Practice What We Preach: An Analysis of Tactical Media as a Form of Networked Art Practice
Dublin City University
(at time of presentation)
Paul O’Neill is a New Media Researcher and Artist based in Dublin, Ireland. His interests and research relate to Tactical Media, Networked Art practice, Software Determinism, Remix Culture and Media Archaeology. This discourse is reflected in his academic background, a graduate of Dublin City University with a BA International Relations, he followed this with a MSc Multimedia also from Dublin City University and then completed an MA Art in the Digital World in the National College of Art and Design. Paul is currently in his first year of completing a PhD in the School of Communications in Dublin City University.
Tactical media has different interpretations depending on the context in which it is being used and applied to. Perhaps the most encompassing definition of tactical media comes from Kluitenberg who sees it as a combination of ‘activism, art, media and technological experimentation’ (2011). Groups like the Critical Art Ensemble (CAE) argue that it is a continuation of civil disobedience that is enabled by technological development and takes place online (1996). Raley and Bazzichelli agree with this but they situate it directly in relation to new media artistic practices based on methods of disruption (2009, 2013). Within the context of new media art practice, tactical media exists as both an artistic and critical response to neoliberal cultural, political and economic practices that occur in our contemporary post-industrial society (Raley, 2009).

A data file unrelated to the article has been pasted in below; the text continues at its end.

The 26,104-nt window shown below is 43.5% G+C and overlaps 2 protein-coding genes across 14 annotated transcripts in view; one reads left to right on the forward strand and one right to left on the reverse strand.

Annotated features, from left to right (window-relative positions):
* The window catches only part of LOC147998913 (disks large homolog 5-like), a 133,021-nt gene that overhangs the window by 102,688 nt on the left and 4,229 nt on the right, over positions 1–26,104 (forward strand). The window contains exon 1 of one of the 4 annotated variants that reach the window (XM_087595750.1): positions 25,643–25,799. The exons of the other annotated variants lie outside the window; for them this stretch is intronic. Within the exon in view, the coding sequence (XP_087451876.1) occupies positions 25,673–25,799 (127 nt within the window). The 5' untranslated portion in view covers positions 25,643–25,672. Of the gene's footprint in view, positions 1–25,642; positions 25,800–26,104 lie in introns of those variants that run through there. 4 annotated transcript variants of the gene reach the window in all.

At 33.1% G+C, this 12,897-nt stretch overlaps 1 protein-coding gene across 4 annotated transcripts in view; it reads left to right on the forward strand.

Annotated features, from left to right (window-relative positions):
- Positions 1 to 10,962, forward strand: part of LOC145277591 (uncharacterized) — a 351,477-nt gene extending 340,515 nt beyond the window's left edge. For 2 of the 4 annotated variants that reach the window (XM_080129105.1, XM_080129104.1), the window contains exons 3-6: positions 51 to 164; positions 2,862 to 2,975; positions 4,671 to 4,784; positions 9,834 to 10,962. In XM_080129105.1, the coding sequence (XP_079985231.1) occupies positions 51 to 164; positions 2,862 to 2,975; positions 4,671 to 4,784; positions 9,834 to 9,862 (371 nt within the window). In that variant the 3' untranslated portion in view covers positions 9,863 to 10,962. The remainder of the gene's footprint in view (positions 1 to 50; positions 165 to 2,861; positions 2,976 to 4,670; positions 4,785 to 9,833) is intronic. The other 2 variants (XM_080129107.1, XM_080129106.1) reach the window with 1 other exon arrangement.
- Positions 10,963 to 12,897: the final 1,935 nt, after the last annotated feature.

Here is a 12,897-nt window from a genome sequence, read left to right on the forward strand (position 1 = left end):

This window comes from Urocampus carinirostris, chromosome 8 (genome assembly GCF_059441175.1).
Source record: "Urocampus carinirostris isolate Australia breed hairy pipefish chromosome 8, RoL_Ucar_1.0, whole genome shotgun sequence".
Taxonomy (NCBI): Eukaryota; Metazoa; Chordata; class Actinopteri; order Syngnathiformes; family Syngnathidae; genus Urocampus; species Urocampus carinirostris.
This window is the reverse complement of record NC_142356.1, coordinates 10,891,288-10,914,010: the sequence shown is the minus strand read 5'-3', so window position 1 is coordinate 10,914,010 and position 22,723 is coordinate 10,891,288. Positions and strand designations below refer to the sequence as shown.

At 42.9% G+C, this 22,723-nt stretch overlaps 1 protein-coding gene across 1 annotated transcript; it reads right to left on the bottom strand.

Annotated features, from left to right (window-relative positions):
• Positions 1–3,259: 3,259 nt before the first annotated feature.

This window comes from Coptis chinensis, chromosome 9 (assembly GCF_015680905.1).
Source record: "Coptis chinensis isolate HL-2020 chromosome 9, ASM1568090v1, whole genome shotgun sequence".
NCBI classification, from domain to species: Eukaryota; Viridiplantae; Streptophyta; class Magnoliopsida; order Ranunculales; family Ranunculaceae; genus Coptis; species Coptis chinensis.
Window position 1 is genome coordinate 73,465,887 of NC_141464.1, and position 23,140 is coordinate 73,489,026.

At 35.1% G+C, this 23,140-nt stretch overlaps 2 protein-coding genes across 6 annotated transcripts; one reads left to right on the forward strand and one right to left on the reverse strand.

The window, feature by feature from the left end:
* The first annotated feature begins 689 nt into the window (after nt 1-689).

By engaging with critical techniques associated with both new media art production and tactical media, including appropriation and remix interventions and glitch art, my practice-based research focuses on the relationship between new media artists, tactical media practices and the relevance of these practices on wider political and cultural discourse.